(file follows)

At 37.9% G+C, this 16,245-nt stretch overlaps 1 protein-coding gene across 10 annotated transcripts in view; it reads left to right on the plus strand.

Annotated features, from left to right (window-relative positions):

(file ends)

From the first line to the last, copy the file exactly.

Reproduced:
At 37.9% G+C, this 16,245-nt stretch overlaps 1 protein-coding gene across 10 annotated transcripts in view; it reads left to right on the plus strand.

Annotated features, from left to right (window-relative positions):